Oracle is an American multinational computer technology corporation. It is the world’s largest awesome sunglasses company and a leading provider of computer hardware products and services. Oracle develops, manufactures, markets, distributes and services database and middleware software; applications software; and hardware systems, consisting primarily of computer server and storage products. Oracle software runs on PCs, workstations, minicomputers, mainframes and massively parallel computers, as well as on personal digital assistants and set-top devices. The company offers customers ray ban for sale, reliable, and scalable integrated software and hardware solutions that improve business efficiencies and adaptability, all at a lower cost to the organization.
Oracle’s primary objectives include becoming an industry leader in each of their product categories as well as expanding into new and emerging markets. One of the corporation’s biggest assets is their impressive portfolio of purchased companies. For example, acquiring Sun Microsystems introduced Oracle into the market for hardware systems. In their own words, “every acquisition strengthens our competitive position, enhances the products and services that we can offer to customers, expands our customer base, provides greater scale to accelerate innovation, grows our revenues and earnings, and increases stockholder value.”
Larry Ellison, Bob Miner, and Ed Oates founded Oracle in 1977 in Santa Clara, California. The company was created under the name Software Development Laboratories (SDL), which became Relational Software, Inc. in 1979. It wasn’t until 1982 that the company became known as Oracle Systems. The name change was a strategic move designed to align the business with its flagship product, Oracle Database. Finally, in 1995, ‘Systems’ was dropped, leaving the name we know it by today: Oracle Corporation.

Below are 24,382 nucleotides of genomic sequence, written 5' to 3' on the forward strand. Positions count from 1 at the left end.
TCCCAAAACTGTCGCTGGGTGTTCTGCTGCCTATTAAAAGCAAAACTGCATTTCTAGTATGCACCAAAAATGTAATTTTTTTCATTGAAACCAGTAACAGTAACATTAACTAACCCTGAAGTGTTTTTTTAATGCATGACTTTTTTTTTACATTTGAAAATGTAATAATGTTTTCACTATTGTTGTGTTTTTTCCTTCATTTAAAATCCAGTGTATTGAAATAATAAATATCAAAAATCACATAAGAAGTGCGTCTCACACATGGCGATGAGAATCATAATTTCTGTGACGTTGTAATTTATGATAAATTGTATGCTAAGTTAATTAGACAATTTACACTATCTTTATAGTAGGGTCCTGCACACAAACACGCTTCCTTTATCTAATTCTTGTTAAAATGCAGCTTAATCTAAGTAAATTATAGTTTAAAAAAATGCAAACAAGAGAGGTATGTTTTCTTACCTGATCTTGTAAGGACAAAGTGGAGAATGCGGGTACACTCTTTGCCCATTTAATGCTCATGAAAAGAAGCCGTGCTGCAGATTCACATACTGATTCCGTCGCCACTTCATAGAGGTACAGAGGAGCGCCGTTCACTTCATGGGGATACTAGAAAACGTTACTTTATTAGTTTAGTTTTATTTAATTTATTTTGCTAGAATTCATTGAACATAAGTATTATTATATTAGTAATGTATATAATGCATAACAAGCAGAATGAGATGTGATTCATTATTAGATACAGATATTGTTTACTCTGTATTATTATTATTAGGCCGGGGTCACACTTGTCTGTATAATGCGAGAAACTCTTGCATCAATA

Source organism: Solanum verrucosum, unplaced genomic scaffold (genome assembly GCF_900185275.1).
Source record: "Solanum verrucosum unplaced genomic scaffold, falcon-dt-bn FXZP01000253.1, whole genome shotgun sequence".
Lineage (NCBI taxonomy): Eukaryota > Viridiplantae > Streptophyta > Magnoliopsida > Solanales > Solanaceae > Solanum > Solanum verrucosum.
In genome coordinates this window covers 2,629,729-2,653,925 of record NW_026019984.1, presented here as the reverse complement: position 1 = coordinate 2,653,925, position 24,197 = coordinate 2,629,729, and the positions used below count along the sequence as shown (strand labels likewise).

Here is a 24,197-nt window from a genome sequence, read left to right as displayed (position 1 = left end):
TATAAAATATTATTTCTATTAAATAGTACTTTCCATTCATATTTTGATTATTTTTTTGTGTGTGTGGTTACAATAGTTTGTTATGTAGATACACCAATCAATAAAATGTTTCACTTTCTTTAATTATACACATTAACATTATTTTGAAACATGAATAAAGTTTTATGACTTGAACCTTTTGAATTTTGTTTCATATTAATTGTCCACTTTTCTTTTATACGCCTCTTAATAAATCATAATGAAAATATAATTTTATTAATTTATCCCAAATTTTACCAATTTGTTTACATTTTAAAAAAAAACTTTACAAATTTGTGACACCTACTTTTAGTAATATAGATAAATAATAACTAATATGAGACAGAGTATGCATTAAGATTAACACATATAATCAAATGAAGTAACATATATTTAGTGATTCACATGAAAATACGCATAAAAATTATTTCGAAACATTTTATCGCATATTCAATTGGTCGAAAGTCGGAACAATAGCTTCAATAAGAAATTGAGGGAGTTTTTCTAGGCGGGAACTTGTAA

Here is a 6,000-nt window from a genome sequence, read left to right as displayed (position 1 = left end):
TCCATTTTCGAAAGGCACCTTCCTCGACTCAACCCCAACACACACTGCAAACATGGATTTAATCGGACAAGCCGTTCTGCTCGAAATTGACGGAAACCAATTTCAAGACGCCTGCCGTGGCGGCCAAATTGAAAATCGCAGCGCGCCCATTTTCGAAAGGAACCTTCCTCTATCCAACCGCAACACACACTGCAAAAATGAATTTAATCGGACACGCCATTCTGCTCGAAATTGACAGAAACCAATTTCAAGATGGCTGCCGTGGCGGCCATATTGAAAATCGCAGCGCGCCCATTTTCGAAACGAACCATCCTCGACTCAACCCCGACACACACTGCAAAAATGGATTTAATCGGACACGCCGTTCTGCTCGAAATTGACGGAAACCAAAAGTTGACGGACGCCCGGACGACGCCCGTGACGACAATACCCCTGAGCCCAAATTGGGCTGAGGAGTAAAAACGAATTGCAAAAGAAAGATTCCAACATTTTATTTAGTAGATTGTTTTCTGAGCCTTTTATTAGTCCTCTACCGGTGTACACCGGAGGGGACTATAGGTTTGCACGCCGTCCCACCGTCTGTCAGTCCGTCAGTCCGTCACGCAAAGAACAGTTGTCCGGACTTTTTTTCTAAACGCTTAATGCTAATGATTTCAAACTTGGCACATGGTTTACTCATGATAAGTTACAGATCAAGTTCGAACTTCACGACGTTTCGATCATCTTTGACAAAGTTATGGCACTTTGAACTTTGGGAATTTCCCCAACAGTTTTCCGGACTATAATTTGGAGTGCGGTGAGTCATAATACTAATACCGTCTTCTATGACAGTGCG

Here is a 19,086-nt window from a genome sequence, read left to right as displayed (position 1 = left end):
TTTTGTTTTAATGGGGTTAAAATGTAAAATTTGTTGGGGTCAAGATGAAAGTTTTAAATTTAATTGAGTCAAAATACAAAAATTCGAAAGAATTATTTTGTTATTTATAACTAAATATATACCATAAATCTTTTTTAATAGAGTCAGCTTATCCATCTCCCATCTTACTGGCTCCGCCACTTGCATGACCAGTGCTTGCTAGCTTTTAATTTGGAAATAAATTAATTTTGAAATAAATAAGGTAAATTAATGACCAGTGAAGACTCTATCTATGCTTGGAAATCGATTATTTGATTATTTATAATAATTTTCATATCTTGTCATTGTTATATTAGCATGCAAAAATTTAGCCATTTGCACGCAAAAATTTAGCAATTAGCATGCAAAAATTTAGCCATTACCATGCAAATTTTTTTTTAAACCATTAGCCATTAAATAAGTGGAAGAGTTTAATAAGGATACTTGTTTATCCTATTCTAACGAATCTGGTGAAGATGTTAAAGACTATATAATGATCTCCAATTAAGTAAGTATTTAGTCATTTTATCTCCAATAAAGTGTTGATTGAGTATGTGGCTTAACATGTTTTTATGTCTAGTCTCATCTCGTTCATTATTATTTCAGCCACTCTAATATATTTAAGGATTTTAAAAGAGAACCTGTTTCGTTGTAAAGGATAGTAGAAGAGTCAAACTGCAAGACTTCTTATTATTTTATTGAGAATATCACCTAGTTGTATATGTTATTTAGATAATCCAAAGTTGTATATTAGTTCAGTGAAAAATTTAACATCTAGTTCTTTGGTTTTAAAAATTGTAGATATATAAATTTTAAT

Larry Ellison has been CEO since the time of Oracle’s founding. He also served as Chairman of the Board until 2004, at which time Jeffrey Henley replaced him. In 2005, Oracle was incorporated as a Delaware corporation and is the successor to operations originally begun in June 1977.
By 2007, Oracle had the third-largest software revenue, after Microsoft and IBM.
Oracle headquarters are located at 500 Oracle Parkway, Redwood Shores, Redwood City, California but their 108,429 employees operate in more than 145 countries worldwide. Working within the B2B context, the gigantic company still has over 380,000 customers, including 100 of the Fortune 100 companies.
In fiscal 2011, 2010 and 2009 Oracle invested $4.5 billion, $3.3 billion and $2.8 billion, respectively, in research and development to enhance their existing portfolio as well as develop new products and services. Based on these investments, it would suggest that they have a good sense of where the market is heading and it seems demand is in hardware systems. Prior to Oracle’s acquisition of Sun Microsystems, Inc. (Sun) in January 2010, they did not have a hardware systems business. Their software and services businesses represented 81% and 19% of total revenues, respectively, in fiscal 2009. However, in fiscal 2010, software and services accounted for 77% and 14%, respectively, with 9% coming from hardware systems. Finally, in fiscal 2011, hardware systems rose to 19% with software and services both down to 68% and 13%, respectively. From this, we can see that the hardware systems are quickly becoming a more important portion of Oracle’s total revenue.
Oracle’s competition is fierce. The nature of the IT industry creates a competitive landscape that is constantly evolving as firms emerge, expand or are acquired, as technology evolves and as customer demands and competitive pressures otherwise change.
Our enterprise software and hardware offerings compete directly with some offerings from the most competitive companies in the world, including Microsoft Corporation (Microsoft), International Business Machines Corporation (IBM), Hewlett-Packard Company (HP), SAP AG, and Intel, as well as many others. In addition, the low barriers to entry in many of our market segments regularly introduce new technologies and new and growing competitors to challenge our offerings.
Staying on top means paying close attention to customer needs. This is more important than ever before as consumer preferences become more and more precise. Now, they are demanding less complexity and lower total cost in the implementation, sourcing, integration and ongoing maintenance of their enterprise software and hardware systems.…